Death, chaos and geese in ancient Egypt

The ghost-like form of Medjed is illustrated on the Greenfield papyrus with a goose on the left (British Museum).

How can a story connect a Goose God, a Ghost God with laser-blasting eyes and the creation of the universe? Well, Egyptian mythology has the answer. Many stories were created to comfort the living for the passing of their loved ones that impacted beliefs about the afterlife. Death may have been a certainty for the ancient Egyptians, but what came after was not. At first, the afterlife was thought to be a paradise called “The Field of Reeds” where humans traveled on a one-way road from birth to death. As people change with age so does their form: there are seven (or even nine) aspects of a person with Ren as one’s secret name given by the Gods that was revealed after their passing. Along with this view went an understanding of disembodied spirits – ghosts – that were as much of a reality as any other aspect of existence.

Nebamun viewing his geese and cattle, showing the geese and servants. Painting from the tomb-chapel of Nebamun, accountant in the Temple of Amun (Karnak), circa 1350 BC, Ancient Egypt (British Museum).

The ghosts suffered as the result of the neglect of their loved ones. Stories about revengeful spirits become more evident after the skepticism that marked the Middle Kingdom (ca. 2030-1650 BC). Questions arose regarding an afterlife of eternal peace: if there was no paradise then where did people’s souls go when they died? The most prevalent answer seems to be, nowhere. These vengeful spirits seemed to have a leader: Medjed (meaning “The Smiter”) mentioned in the “Book of the Dead” of the New Kingdom (ca. 16th–11th c. BC).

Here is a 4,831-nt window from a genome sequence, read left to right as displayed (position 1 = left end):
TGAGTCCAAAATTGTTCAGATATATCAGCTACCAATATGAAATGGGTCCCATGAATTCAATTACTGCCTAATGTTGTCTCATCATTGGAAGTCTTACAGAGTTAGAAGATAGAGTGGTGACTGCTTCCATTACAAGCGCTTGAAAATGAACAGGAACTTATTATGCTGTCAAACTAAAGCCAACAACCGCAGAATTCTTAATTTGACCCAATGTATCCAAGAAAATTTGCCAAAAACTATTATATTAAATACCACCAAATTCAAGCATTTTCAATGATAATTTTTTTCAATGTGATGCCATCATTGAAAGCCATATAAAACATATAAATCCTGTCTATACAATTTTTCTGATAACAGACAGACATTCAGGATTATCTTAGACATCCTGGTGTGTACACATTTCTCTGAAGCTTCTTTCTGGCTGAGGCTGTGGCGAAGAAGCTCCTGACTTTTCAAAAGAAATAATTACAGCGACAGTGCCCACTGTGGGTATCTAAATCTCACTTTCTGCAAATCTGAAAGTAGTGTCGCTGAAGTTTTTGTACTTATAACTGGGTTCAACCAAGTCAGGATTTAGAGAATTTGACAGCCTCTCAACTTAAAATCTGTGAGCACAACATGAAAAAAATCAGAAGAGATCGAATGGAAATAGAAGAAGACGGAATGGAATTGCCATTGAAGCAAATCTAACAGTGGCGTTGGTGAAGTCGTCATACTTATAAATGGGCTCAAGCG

In the Greenfield Papyrus, we read: I know the being Mātchet [Medjed, shooting rays of light from [his] eye, but who himself is unseen …[..].

The creation of the universe was also related to a very fearsome animal: the goose and, specifically, the Egyptian goose. These birds were chosen as a part of a cultural complex that emphasized the importance of the sun as a source of vitality but also represented prosperity and fertility. According to legend, the “Great Cackler” or “Great Honker” or “Chaos Goose” cackled so loudly that laid an egg that became the sun at the dawn of time. The egg was linked to Ra, and later he and the Goose god were seen as one. This deity was connected to the underworld through the Snake God, father of Osiris, ruler of the netherworld and figure of resurrection. At the end of the New Kingdom, the figures of resurrection dominated the Egyptian tomb art with representations of geese as they could fly towards heaven as celestials.

The two forms of the god Geb: (left) in his human form with a goose on top of his head and (right) with his half human-half snake form under his sister and lover the sky goddess Nut (Dover Pictorial archive on Egyptian Designs, Mineola, New York, 1993).

The aspect of death changed for the ancient Egyptians as it happened for many other cultures. The linear connection of life with another world became something uncertain and fearsome. Ghosts started to interfere and complain about their constant state of nothingness. The only way to keep them happy is by honoring them in their forever homes: their graves. The sky, the universe and time were a result of a creature of chaos and fertility which was also associated with the underworld. The concept of rebirth starts to emerge and life begins to be perceived as a circle.

As it seems, the Egyptians had already understood Marvel’s concept that “time, space, reality – it’s more than a linear path. It’s a prism.”

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I'm a postgraduate student of archeology and archaeometry with a special interest in landscape archaeology and the detection and recording of sites with geophysical and survey methods and GIS. I also provide services as an archaeological illustrator for artifacts.

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